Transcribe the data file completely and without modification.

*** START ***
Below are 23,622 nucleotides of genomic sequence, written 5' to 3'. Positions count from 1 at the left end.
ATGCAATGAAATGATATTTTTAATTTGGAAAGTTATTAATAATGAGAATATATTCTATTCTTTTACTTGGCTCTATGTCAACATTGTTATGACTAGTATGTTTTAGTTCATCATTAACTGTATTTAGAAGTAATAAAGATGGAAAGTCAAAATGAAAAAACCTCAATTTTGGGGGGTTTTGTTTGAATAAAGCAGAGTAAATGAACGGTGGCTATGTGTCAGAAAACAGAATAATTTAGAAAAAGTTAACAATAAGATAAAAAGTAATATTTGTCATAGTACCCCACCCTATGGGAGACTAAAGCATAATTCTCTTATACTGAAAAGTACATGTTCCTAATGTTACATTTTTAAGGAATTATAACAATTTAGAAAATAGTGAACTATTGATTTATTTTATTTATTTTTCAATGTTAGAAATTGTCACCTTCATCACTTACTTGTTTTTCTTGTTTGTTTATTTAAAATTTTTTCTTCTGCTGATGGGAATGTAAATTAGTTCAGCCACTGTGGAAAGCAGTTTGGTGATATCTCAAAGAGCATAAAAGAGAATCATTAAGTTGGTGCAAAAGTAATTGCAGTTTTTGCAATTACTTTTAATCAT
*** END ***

Below are 23,622 nucleotides of genomic sequence, written 5' to 3'. Positions count from 1 at the left end.
ATGCAATGAAATGATATTTTTAATTTGGAAAGTTATTAATAATGAGAATATATTCTATTCTTTTACTTGGCTCTATGTCAACATTGTTATGACTAGTATGTTTTAGTTCATCATTAACTGTATTTAGAAGTAATAAAGATGGAAAGTCAAAATGAAAAAACCTCAATTTTGGGGGGTTTTGTTTGAATAAAGCAGAGTAAATGAACGGTGGCTATGTGTCAGAAAACAGAATAATTTAGAAAAAGTTAACAATAAGATAAAAAGTAATATTTGTCATAGTACCCCACCCTATGGGAGACTAAAGCATAATTCTCTTATACTGAAAAGTACATGTTCCTAATGTTACATTTTTAAGGAATTATAACAATTTAGAAAATAGTGAACTATTGATTTATTTTATTTATTTTTCAATGTTAGAAATTGTCACCTTCATCACTTACTTGTTTTTCTTGTTTGTTTATTTAAAATTTTTTCTTCTGCTGATGGGAATGTAAATTAGTTCAGCCACTGTGGAAAGCAGTTTGGTGATATCTCAAAGAGCATAAAAGAGAATCATTAAGTTGGTGCAAAAGTAATTGCAGTTTTTGCAATTACTTTTAATCAT